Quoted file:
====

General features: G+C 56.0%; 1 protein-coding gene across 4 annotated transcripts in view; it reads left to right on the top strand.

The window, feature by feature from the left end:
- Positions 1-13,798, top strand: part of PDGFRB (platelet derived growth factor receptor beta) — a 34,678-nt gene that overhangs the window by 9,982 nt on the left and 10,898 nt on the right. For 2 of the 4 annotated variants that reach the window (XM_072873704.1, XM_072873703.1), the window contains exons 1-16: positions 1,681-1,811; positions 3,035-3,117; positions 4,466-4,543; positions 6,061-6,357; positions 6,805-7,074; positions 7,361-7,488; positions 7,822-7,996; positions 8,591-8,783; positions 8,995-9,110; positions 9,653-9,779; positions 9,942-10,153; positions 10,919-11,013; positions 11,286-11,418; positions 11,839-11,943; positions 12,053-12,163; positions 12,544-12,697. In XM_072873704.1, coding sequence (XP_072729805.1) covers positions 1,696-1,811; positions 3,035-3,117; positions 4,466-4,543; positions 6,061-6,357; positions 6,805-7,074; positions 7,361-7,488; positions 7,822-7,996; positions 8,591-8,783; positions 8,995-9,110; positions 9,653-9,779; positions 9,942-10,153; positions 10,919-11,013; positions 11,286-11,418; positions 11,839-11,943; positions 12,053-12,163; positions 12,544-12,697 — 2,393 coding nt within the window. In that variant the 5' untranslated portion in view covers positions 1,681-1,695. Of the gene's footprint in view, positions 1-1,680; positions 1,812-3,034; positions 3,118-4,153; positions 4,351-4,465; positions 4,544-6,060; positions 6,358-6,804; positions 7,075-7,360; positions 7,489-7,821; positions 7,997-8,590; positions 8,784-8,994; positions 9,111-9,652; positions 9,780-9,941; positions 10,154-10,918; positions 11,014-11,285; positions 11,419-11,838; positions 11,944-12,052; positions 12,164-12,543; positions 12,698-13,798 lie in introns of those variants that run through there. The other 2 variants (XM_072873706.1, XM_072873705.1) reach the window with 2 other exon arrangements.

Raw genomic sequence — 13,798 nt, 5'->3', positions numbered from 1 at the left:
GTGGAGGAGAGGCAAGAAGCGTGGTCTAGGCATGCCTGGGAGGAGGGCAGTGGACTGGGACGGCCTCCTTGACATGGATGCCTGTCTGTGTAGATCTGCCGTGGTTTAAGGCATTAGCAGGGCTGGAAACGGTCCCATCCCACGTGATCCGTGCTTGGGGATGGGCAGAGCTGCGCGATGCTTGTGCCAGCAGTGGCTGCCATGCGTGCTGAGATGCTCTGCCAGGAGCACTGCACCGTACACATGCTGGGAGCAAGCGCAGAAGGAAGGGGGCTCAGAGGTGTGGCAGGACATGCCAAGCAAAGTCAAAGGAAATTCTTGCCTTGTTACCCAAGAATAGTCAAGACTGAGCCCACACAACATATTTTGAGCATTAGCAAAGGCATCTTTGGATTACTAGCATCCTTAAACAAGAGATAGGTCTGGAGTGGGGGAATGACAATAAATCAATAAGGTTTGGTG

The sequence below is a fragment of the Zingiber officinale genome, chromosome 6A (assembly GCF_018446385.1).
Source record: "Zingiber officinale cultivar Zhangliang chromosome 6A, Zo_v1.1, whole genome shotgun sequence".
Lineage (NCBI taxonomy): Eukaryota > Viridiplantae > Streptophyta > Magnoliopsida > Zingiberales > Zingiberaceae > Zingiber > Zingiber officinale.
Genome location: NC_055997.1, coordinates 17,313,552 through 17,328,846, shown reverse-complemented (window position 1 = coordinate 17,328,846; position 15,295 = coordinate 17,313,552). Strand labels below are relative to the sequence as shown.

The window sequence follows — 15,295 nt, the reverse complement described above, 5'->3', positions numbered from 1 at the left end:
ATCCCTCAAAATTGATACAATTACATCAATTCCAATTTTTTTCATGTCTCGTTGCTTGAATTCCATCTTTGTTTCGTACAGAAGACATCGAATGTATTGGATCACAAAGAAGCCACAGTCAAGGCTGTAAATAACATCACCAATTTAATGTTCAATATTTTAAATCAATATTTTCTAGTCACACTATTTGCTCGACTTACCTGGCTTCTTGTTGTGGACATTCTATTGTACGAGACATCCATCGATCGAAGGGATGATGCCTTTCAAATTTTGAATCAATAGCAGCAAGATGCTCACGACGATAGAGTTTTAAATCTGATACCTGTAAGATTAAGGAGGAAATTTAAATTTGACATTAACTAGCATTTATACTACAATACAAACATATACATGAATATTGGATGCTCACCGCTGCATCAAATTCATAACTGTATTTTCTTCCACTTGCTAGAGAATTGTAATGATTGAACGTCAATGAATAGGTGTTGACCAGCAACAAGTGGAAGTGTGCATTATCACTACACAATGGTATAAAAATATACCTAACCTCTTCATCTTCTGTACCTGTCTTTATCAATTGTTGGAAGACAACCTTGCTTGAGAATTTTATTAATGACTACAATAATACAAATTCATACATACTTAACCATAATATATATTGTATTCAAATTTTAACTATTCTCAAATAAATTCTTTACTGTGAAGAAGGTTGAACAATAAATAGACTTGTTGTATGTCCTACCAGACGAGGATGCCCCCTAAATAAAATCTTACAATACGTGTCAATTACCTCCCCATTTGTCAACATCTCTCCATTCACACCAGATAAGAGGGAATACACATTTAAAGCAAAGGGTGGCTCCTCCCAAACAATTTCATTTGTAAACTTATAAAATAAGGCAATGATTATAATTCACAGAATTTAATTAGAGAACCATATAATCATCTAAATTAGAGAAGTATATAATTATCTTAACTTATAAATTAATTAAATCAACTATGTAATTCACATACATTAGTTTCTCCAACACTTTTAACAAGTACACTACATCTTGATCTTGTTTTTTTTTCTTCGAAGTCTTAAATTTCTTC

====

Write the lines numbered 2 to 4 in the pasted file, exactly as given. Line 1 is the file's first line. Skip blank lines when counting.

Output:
The window, feature by feature from the left end:
- Positions 1-13,798, top strand: part of PDGFRB (platelet derived growth factor receptor beta) — a 34,678-nt gene that overhangs the window by 9,982 nt on the left and 10,898 nt on the right. For 2 of the 4 annotated variants that reach the window (XM_072873704.1, XM_072873703.1), the window contains exons 1-16: positions 1,681-1,811; positions 3,035-3,117; positions 4,466-4,543; positions 6,061-6,357; positions 6,805-7,074; positions 7,361-7,488; positions 7,822-7,996; positions 8,591-8,783; positions 8,995-9,110; positions 9,653-9,779; positions 9,942-10,153; positions 10,919-11,013; positions 11,286-11,418; positions 11,839-11,943; positions 12,053-12,163; positions 12,544-12,697. In XM_072873704.1, coding sequence (XP_072729805.1) covers positions 1,696-1,811; positions 3,035-3,117; positions 4,466-4,543; positions 6,061-6,357; positions 6,805-7,074; positions 7,361-7,488; positions 7,822-7,996; positions 8,591-8,783; positions 8,995-9,110; positions 9,653-9,779; positions 9,942-10,153; positions 10,919-11,013; positions 11,286-11,418; positions 11,839-11,943; positions 12,053-12,163; positions 12,544-12,697 — 2,393 coding nt within the window. In that variant the 5' untranslated portion in view covers positions 1,681-1,695. Of the gene's footprint in view, positions 1-1,680; positions 1,812-3,034; positions 3,118-4,153; positions 4,351-4,465; positions 4,544-6,060; positions 6,358-6,804; positions 7,075-7,360; positions 7,489-7,821; positions 7,997-8,590; positions 8,784-8,994; positions 9,111-9,652; positions 9,780-9,941; positions 10,154-10,918; positions 11,014-11,285; positions 11,419-11,838; positions 11,944-12,052; positions 12,164-12,543; positions 12,698-13,798 lie in introns of those variants that run through there. The other 2 variants (XM_072873706.1, XM_072873705.1) reach the window with 2 other exon arrangements.

Raw genomic sequence — 13,798 nt, 5'->3', positions numbered from 1 at the left: